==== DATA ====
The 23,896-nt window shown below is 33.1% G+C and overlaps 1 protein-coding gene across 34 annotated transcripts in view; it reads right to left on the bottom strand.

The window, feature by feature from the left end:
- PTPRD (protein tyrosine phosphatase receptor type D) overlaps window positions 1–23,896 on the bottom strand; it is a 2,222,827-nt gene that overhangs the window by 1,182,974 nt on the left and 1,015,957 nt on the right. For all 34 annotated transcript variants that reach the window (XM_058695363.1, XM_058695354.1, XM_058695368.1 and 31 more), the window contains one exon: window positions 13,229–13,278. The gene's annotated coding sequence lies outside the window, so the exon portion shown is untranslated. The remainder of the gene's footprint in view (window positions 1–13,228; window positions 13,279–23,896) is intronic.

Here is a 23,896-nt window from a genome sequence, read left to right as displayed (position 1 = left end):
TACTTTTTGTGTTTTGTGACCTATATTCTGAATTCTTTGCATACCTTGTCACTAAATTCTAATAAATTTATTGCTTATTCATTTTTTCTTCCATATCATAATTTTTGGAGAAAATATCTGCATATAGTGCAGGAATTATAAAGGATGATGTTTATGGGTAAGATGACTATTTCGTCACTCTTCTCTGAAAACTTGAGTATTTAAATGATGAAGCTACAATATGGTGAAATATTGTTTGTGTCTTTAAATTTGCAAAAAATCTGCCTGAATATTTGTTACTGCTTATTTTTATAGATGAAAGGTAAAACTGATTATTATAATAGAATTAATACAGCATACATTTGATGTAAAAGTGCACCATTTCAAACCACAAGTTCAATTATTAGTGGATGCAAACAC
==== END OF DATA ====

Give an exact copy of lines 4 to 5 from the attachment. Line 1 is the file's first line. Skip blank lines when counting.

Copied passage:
Here is a 23,896-nt window from a genome sequence, read left to right as displayed (position 1 = left end):
TACTTTTTGTGTTTTGTGACCTATATTCTGAATTCTTTGCATACCTTGTCACTAAATTCTAATAAATTTATTGCTTATTCATTTTTTCTTCCATATCATAATTTTTGGAGAAAATATCTGCATATAGTGCAGGAATTATAAAGGATGATGTTTATGGGTAAGATGACTATTTCGTCACTCTTCTCTGAAAACTTGAGTATTTAAATGATGAAGCTACAATATGGTGAAATATTGTTTGTGTCTTTAAATTTGCAAAAAATCTGCCTGAATATTTGTTACTGCTTATTTTTATAGATGAAAGGTAAAACTGATTATTATAATAGAATTAATACAGCATACATTTGATGTAAAAGTGCACCATTTCAAACCACAAGTTCAATTATTAGTGGATGCAAACAC